Chanel’s announcement in March that it would increase prices in Europe by 20 percent and drop them a similar amount in China raised eyebrows in the luxury industry and set off speculation that many other brands may follow suit. Ostensibly, Chanel’s move was designed to “align” prices in anticipation of an international e-commerce push as well as discourage China’s daigou or overseas shoppers, who purchase abroad and resell in China. The decision followed a sharp depreciation in the euro since mid-2014, which accelerated significantly in the month of March.
Since then, what has been the fallout in the luxury industry? And from the consumer perspective, has this move been beneficial for Chanel? What other dynamics should we be considering?
Some brands quickly made similar pricing adjustments, following Chanel’s lead. Prada, for example, lowered pricing in China but decided to keep Europe pricing unchanged given weak domestic demand there. Burberry hinted at an imminent change similar to Chanel’s, stating that it was keeping a close watch on exchange rate variations. Most, however, have been more cautious. Kering has taken a “wait and see” approach while LVMH has categorically stated that unified exchange rates (consistent pricing across markets) was not a strategy that they espoused, as it does not allow flexibility for luxury brands.
Unquestionably, a weaker euro caused the already sizable price differential between Europe and China to soar even higher. Goods in some cases were 60 percent more expensive in China than they were in Europe. That differential still exists, albeit to a lesser degree, between China and other markets. Japan and South Korea in particular—two of the most important destinations for Chinese tourists—are choice destinations for luxury shoppers. And the United States, with prices being on average 30 percent higher than Europe, still remains an attractive place for Chinese travelers (and resellers) to purchase luxury goods.
Since March, some economic factors have shifted, favoring those firms who have taken a “wait and see” approach. Most importantly, market weakness in the United States has led the Federal Reserve to postpone increasing lending rates. This has led to a rapid and significant downward for the US Dollar. Reaching a high of 1.04 in March, the dollar has now lost almost 9 percent against the euro, pricing currently at 1.14. Where the dollar will settle is uncertain, although the euro is not expected to strengthen significantly given the current expansionary monetary policy of the ECB. Nonetheless, the correction has been significant in a very short time.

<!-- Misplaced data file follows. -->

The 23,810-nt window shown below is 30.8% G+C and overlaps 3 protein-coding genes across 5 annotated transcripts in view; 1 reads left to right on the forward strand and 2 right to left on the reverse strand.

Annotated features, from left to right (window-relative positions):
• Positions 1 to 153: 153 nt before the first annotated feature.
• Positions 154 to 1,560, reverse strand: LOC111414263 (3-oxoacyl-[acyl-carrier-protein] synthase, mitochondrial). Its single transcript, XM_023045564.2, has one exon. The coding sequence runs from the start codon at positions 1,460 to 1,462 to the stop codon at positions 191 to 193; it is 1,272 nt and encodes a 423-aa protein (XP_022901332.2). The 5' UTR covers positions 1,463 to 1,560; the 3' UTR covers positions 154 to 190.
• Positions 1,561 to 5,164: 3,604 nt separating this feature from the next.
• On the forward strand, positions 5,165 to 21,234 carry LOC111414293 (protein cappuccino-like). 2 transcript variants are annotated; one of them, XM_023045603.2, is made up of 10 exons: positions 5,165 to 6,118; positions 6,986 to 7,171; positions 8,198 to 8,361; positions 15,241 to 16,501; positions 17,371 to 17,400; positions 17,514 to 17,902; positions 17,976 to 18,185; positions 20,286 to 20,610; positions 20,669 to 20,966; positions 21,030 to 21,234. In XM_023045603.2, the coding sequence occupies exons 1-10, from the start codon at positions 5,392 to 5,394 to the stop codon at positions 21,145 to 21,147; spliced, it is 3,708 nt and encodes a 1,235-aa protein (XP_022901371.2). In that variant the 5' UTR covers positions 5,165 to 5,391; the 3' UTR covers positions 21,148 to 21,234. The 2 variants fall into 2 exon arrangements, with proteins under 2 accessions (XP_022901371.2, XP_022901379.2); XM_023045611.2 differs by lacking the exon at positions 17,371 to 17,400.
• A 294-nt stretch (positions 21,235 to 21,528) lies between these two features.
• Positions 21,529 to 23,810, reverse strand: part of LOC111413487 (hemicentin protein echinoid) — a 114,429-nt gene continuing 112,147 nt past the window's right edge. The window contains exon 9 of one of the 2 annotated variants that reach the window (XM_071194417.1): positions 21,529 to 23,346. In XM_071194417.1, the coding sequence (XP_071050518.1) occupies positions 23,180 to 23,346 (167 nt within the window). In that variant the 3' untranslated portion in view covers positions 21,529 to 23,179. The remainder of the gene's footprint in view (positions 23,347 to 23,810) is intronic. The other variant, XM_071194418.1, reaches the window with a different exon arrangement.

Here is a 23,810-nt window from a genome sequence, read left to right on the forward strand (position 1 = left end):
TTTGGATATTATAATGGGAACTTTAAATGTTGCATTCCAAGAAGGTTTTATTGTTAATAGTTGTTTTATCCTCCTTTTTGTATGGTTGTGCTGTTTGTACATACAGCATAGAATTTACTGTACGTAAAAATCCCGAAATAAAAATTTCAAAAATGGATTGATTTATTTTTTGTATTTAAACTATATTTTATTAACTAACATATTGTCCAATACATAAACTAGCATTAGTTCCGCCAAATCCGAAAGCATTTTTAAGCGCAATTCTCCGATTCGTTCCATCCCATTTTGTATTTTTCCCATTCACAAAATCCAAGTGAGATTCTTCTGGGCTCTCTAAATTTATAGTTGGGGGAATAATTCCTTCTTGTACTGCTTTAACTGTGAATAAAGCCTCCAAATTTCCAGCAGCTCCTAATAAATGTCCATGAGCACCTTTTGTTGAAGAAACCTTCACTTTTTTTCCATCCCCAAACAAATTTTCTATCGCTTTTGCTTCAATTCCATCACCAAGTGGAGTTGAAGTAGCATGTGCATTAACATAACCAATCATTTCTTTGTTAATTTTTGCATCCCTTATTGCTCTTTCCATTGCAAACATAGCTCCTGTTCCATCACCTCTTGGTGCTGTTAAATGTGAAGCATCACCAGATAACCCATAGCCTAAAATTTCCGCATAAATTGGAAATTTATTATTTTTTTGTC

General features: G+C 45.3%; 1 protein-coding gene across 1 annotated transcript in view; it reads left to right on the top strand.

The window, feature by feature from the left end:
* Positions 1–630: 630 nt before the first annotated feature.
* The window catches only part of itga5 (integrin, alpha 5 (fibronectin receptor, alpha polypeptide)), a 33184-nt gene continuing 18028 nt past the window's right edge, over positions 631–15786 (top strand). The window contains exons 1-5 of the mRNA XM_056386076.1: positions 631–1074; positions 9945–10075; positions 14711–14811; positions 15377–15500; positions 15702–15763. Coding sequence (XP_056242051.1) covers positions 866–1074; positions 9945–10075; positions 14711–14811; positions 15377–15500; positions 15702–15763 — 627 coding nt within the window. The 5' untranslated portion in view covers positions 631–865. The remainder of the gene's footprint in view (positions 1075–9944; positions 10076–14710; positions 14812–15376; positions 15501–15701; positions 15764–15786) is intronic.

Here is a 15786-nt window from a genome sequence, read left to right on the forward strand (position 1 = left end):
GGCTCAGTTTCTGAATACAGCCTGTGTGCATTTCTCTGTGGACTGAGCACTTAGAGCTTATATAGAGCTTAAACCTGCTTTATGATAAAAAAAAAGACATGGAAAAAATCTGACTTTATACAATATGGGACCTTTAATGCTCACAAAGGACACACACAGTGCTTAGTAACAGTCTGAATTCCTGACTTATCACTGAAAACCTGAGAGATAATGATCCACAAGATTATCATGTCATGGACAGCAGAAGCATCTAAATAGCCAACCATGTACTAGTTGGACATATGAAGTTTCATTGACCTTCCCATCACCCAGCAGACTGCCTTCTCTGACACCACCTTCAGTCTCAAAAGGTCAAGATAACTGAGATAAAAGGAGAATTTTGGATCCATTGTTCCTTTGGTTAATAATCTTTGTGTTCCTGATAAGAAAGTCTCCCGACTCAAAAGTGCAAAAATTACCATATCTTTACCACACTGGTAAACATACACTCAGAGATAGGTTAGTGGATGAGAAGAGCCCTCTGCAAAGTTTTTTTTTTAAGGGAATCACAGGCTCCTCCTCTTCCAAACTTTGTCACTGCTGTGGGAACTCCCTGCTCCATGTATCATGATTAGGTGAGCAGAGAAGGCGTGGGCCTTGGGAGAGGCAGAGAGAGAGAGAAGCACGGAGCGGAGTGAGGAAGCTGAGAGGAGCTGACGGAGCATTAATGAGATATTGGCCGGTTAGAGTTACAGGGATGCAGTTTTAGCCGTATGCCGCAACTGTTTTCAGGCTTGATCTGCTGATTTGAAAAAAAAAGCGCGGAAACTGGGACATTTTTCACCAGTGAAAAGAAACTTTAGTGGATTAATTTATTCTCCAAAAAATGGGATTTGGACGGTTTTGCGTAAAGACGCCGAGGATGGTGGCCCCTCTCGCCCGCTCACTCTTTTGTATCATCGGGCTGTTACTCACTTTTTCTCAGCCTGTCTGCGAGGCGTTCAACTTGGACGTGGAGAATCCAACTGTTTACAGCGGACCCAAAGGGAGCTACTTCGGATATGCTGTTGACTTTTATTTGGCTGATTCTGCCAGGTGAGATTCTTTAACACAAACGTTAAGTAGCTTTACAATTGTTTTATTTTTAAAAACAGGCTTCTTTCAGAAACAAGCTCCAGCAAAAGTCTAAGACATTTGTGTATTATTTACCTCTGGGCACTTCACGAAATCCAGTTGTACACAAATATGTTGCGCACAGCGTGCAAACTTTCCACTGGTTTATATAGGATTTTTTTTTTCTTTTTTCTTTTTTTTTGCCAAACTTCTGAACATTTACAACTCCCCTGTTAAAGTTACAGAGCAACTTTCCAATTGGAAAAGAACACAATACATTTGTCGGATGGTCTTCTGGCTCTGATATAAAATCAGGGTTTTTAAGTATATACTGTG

Yet with respect to China, there is another side of the equation that many firms have underestimated: the renminbi (RMB). The assumption that China’s currency will remain resolutely stable is one that has recently been questioned. China still has immense assets at its disposal, but with a housing bubble, a slowing economy, and whispers of increasing capital flight, absolute stability of its currency cannot be guaranteed. A devaluation of the RMB could be tremendously negative for luxury firms, particularly those that that are already overextended in China. Stay tuned.
Currencies aside, another key development—which may potentially change the dynamics for many luxury brands—was the recent crackdown by China’s State Council on gray market imports. The Council recently ordered more transparent and consistent tax collection while increasing seizures of counterfeit products. At the same time, the Council has requested a reduction in import duties by July in order to stimulate local demand (which has been weak). Which products and how much of a reduction will apply has not yet been announced.
But the bigger question is whether a reduction in price in China would release the genie in the bottle, stimulating local demand and delivering better performance from Chinese business units. It’s unlikely that this alone will change the behavior of the Chinese consumer, and their penchant for buying luxury abroad. Price is just one factor among many that drive purchasing decisions. Service, trust, experience, and perceived prestige also drive Chinese consumers to want to purchase overseas at brands’ countries of origin. Even with a 20 percent price hike in Europe or a 20 percent decrease in China, multiple factors still make it more attractive for Chinese consumers to purchase overseas. And it is possible that it might backfire, eroding the perceived value of a brand.
There is some indication that this may be the case after Chanel’s price adjustment. In May of 2015, China Luxury Advisors conducted a sentiment analysis across Chinese social media platforms to measure and observe the reaction of Chinese consumers to Chanel’s announcement. Discussion was lively, and a hashtag appeared on Weibo equivalent to #Chanelpricedecrease. While about 40 percent of consumers spoke positively of the price decrease, close to 60 percent had a negative reaction to the decrease. Some welcomed the decision stating that they intended to buy quickly, but more consumers bemoaned the fact that (Chanel) “shouldn’t forget LV” or asked, “Where’s the exclusivity?” Others worried that “lower prices will leave us overseas buyers with less profit.”
How international economic dynamics and Chinese policy shifts evolve in the short to medium term will have a significant impact on the luxury industry. Currencies are notoriously prone to volatility, so basing strategy on currency fluctuations can prove to be risky at best. In summary, those brands which chose to “wait and see” are probably in the best position to be resilient.
Philip Guarino is the Europe director at China Luxury Advisors.